My friend didn’t know who he was, so I played “Hallelujah” on Spotify for him and his kids.
Of course they only know the Jeff Buckley version, or, more realistically, the John Cale version from “Shreck,” but my point was made.
The man whose lyrics I read more than I ever listened to is dead at 82.
And Trump was in the White House today.
Its still inconceivable. I can watch the stages of grief play out on the faces and in the actions of the people walking down Broadway. I could see the slumping shoulders and fixed smile of the woman across from me in the all-day media presentations I sat through today.
My son texted me at 10:30: Dad, can I go home? Kids are protesting at school, and some kids have confederate flags, and they’re taunting them and calling them names. I don’t feel comfortable.
I told him to stay and watch and see if he couldn’t play peacemaker or at least protect the most vulnerable.
We sat in the courtyard of my friend’s condos and drank beer and bitched and moaned for a bit. We talked about his divorce and our desire to just do art and build community and let the world go to hell around us.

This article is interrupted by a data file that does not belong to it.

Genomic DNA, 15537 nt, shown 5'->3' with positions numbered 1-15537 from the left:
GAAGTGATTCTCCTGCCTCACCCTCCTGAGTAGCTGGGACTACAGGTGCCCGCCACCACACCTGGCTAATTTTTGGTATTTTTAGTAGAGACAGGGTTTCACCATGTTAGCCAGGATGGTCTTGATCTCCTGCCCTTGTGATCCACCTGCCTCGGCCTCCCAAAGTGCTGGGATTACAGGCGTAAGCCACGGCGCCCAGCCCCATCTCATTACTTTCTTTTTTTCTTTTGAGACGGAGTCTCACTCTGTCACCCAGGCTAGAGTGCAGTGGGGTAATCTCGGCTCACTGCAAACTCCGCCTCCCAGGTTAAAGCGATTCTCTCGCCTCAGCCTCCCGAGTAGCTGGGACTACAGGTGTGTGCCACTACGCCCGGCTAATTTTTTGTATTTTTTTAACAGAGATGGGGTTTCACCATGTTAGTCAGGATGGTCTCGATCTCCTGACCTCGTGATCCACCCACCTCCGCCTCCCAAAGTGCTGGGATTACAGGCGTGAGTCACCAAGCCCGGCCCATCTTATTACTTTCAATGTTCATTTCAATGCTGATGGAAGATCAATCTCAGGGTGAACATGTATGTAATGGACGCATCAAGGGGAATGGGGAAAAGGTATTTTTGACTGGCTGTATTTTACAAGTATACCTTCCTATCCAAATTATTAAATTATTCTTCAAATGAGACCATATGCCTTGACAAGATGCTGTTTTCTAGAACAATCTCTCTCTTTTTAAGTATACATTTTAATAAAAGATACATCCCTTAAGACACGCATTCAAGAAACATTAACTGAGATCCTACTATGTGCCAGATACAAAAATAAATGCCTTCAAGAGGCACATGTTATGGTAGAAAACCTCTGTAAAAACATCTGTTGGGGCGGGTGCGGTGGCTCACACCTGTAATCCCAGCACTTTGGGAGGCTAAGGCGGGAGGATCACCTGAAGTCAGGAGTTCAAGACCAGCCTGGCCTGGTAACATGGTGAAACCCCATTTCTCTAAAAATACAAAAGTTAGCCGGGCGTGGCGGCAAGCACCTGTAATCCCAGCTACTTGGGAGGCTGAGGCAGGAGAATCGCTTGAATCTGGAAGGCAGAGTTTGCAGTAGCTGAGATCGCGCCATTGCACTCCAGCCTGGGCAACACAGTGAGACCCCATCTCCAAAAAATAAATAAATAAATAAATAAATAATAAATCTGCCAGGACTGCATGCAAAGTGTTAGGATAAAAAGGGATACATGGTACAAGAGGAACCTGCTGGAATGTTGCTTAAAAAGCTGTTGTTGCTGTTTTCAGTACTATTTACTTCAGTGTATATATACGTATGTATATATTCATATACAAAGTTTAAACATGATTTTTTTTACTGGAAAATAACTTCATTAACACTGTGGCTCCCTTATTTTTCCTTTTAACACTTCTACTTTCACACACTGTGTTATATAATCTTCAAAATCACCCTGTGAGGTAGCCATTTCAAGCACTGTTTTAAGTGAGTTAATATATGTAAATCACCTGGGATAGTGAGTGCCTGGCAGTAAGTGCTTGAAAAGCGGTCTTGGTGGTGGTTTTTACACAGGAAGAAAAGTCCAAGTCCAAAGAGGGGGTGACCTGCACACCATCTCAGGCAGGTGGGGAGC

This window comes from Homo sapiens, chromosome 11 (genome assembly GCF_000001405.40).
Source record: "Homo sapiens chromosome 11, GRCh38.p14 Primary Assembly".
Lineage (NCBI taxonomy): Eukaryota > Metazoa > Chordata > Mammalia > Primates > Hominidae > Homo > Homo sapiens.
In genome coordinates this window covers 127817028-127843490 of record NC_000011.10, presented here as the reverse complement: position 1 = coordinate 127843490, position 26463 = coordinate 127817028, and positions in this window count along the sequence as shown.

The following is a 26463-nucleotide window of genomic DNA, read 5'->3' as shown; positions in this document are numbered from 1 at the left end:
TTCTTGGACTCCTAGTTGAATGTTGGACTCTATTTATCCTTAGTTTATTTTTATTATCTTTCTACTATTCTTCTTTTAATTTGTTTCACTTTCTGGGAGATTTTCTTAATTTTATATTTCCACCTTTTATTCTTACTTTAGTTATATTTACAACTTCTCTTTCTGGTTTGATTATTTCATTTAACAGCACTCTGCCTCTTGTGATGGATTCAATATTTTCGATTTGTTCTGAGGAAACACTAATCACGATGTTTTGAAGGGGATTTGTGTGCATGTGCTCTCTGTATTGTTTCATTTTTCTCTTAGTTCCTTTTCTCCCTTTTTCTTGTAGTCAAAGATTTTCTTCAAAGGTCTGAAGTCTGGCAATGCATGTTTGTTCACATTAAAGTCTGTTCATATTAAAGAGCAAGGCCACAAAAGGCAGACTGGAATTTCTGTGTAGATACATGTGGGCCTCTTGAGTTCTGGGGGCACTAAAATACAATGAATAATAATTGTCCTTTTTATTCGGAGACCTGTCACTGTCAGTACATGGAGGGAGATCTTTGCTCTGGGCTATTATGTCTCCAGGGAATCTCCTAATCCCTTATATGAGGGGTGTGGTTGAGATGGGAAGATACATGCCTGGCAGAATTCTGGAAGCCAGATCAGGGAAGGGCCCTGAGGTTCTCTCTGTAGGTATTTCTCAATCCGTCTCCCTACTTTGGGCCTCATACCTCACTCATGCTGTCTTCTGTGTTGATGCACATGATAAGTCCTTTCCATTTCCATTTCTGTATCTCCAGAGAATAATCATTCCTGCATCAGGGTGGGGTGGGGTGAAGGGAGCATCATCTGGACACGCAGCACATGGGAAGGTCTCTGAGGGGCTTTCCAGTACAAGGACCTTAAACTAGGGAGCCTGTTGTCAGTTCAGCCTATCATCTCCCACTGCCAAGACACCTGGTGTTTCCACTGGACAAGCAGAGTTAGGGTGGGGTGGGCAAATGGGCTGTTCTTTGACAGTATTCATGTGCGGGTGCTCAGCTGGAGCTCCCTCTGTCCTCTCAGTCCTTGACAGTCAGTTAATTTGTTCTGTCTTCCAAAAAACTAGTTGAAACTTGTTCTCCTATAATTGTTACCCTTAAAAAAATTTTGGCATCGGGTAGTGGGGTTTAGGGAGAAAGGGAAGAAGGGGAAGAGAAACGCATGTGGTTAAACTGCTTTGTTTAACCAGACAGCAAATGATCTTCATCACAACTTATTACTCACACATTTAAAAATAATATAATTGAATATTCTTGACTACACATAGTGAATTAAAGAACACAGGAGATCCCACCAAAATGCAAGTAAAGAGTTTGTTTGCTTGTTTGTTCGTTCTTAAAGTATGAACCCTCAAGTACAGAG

I listened to Leonard Cohen most of the way home from Portland, until I couldn’t take the melancholy any more with the knowledge that his spirit is gone away.
I played Judah The Lion for the last 20 minutes and wandered through the last two days building headlines in my mind.
My wife poured out her frustrations about comments from pro-Trump family members on her Facebook posts when I got home, and we talked about how little we cared about politics when we grew up. I was vaguely aware of Walter Mondale and Michael Dukakis, and she remembers hearing her parents lament the Clintons in the White House.
Tomorrow I’m going hunting in the rugged canyons of the Deschutes River. This is where I want to be to end to hellish week. I’ve woken up everyday to the harsh reality that this is not just a bad dream.
So I’m going to walk around the great outdoors for a day and watch a good dog work the brush and try very hard to not think about the inevitable.